The Art of Mischief: 6 Ways to Make Your House More Fun
Get ready for silly surprises with these easy, ongoing "guerrilla art" projects. Whether Mom plants them in a covert operation or the family teams up to do them, they're bound to spark creativity and conversation -- and bring your crew together in unexpected ways. Collaborate on a poem or drawing, give life to everyday objects with googly eyes and a speech bubble, or inscribe an upbeat message on the mirror. It's the perfect bit of whimsy to chase away the late-winter doldrums.
It's a Draw
Even the littlest artists can shine in this communal creation.
First, use a black marker to draw a 1-inch border inside a sheet of poster board (the border will prevent spillover). With poster tack (we used Elmer's Removable Tack Tabs), stick the sheet to a wall in a heavily traffi cked spot, such as a hallway or at the bottom of the stairs, where doodlers can sit as they work. Draw one crazy black line across the paper, border to border, to get the ball rolling. It can be curved, loopy, zigzag -- whatever you like. Then leave the marker by the board and invite others to contribute their own lines. When shapes start to emerge, add a jar of colored markers and encourage family members to fi ll in spaces as inspiration strikes. Stand back and be amazed!
The Eyes Have It
Everyday objects gain a playful personality with simple additions.
Randomly stick self-adhesive googly eyes of various sizes on objects around the house: fruits, veggies, toothbrushes, phones, mugs. Anything can be anthropomorphized. For added humor, make an assortment of mustaches from card stock and use poster tack to stick them on photographs and other items. Leave a tray of extras in a handy spot and encourage your family to join in the fun.
Crafts for Kids: Darling Dishes
Chalk It Up
All the yard's a canvas with this easy activity. Walk around outside your home with a piece or two of chalk and look for interesting patterns -- eyes in knots of wood, oddly shaped cracks in the sidewalk or driveway, a nail hole in the wall -- that can be turned into a little picture with a few quick strokes. Let your imagination lead you; chalk isn't permanent. Take a photo for yourself, then leave your art for someone else to find.
Never mind rhyme (or reason). There are no rules for this evolving verse. Choose an easily accessible wall with a good amount of space on it or make room on your fridge door. From a roll of craft paper or a paper bag, cut long, thin strips (ours are 4 by 30 inches, but you can size them to fit your space). Using a colored marker, write a poetic line on a strip and stick it up with poster tack. Place extra strips, poster tack, and a jar of colored markers nearby. Invite family members to add a line -- silly or serious -- as the mood strikes, with each person using a different-color marker.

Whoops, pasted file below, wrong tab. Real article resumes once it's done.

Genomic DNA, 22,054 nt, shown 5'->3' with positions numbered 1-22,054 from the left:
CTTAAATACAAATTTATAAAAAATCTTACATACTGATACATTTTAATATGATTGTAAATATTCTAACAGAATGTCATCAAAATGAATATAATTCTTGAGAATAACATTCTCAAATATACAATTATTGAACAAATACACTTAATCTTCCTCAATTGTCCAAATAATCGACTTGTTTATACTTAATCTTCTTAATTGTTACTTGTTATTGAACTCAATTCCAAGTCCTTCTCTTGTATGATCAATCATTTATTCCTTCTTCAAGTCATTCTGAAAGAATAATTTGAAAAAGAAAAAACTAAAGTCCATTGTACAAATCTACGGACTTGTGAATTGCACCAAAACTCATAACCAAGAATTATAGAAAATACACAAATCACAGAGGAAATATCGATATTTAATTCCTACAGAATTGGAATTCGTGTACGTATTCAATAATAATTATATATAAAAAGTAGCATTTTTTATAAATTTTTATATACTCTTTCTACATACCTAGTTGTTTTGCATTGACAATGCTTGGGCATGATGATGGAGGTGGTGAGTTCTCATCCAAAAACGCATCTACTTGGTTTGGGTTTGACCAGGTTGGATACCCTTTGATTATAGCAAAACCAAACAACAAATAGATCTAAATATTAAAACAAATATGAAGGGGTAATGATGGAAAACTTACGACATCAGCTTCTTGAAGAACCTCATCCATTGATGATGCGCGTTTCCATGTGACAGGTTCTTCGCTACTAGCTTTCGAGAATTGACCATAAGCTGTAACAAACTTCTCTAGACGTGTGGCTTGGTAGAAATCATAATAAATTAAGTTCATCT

Who's the fairest of them all? Let your family know with a soap note.
Using the corner of a dry bar of opaque, soft soap, such as Ivory or Dove, write a message or draw a picture on the bathroom mirror or another mirror. The tone can be funny or supportive -- "Hello, beautiful!" "Here's looking at you," or "You're awesome" -- and drawings can work with your refl ection: a kooky hat for viewers to position their faces under, for example, or a fancy frame around the glass. When you're ready for a new note, just wipe the old one off with a damp cloth.
Look Who's Talking
Grant the power of speech to everyday objects.
Draw the outline of a speech bubble on cardboard or foam core and cut it out. Cover it with a piece of self-adhesive dry-erase paper (we used Go-write Dry Erase roll), smooth out any bubbles, and trim the edges. Add a black edge, if you like. Using poster tack, attach the bubble somewhere it's sure to get attention -- on a family photo, by Dad's favorite chair, over a kid's or a pet's bed -- and add a goofy message with a dry-erase marker. Put the marker in a prominent spot and invite others to rewrite (and relocate) the bubble whenever they like.
Originally published in the March 2012 issue of FamilyFun magazine.